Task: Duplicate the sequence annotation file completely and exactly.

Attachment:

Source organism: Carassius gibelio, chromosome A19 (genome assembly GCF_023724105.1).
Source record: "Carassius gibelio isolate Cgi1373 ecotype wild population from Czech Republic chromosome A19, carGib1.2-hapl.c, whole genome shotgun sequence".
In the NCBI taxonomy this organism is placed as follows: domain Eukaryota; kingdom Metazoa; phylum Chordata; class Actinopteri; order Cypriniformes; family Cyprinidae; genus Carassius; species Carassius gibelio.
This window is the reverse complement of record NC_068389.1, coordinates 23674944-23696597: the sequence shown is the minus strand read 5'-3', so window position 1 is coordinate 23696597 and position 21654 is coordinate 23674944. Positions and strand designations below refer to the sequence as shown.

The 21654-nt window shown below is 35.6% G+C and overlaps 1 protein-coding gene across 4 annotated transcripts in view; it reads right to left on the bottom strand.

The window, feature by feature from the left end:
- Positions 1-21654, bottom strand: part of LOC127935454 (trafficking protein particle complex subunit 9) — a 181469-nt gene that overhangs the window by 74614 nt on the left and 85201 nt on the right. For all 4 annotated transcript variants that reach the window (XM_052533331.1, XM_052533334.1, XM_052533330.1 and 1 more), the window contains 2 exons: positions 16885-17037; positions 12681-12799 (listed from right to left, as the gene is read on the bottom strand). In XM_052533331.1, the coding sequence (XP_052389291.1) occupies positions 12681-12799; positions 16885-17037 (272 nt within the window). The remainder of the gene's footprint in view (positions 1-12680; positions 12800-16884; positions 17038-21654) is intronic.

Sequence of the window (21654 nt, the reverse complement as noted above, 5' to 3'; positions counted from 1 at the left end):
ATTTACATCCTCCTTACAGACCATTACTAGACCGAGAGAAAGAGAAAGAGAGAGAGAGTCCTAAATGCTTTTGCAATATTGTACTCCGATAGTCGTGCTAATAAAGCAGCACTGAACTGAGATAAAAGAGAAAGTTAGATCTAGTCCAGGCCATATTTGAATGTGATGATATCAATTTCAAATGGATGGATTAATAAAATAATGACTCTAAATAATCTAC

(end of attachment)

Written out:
Source organism: Carassius gibelio, chromosome A19 (genome assembly GCF_023724105.1).
Source record: "Carassius gibelio isolate Cgi1373 ecotype wild population from Czech Republic chromosome A19, carGib1.2-hapl.c, whole genome shotgun sequence".
In the NCBI taxonomy this organism is placed as follows: domain Eukaryota; kingdom Metazoa; phylum Chordata; class Actinopteri; order Cypriniformes; family Cyprinidae; genus Carassius; species Carassius gibelio.
This window is the reverse complement of record NC_068389.1, coordinates 23674944-23696597: the sequence shown is the minus strand read 5'-3', so window position 1 is coordinate 23696597 and position 21654 is coordinate 23674944. Positions and strand designations below refer to the sequence as shown.

The 21654-nt window shown below is 35.6% G+C and overlaps 1 protein-coding gene across 4 annotated transcripts in view; it reads right to left on the bottom strand.

The window, feature by feature from the left end:
- Positions 1-21654, bottom strand: part of LOC127935454 (trafficking protein particle complex subunit 9) — a 181469-nt gene that overhangs the window by 74614 nt on the left and 85201 nt on the right. For all 4 annotated transcript variants that reach the window (XM_052533331.1, XM_052533334.1, XM_052533330.1 and 1 more), the window contains 2 exons: positions 16885-17037; positions 12681-12799 (listed from right to left, as the gene is read on the bottom strand). In XM_052533331.1, the coding sequence (XP_052389291.1) occupies positions 12681-12799; positions 16885-17037 (272 nt within the window). The remainder of the gene's footprint in view (positions 1-12680; positions 12800-16884; positions 17038-21654) is intronic.

Sequence of the window (21654 nt, the reverse complement as noted above, 5' to 3'; positions counted from 1 at the left end):
ATTTACATCCTCCTTACAGACCATTACTAGACCGAGAGAAAGAGAAAGAGAGAGAGAGTCCTAAATGCTTTTGCAATATTGTACTCCGATAGTCGTGCTAATAAAGCAGCACTGAACTGAGATAAAAGAGAAAGTTAGATCTAGTCCAGGCCATATTTGAATGTGATGATATCAATTTCAAATGGATGGATTAATAAAATAATGACTCTAAATAATCTAC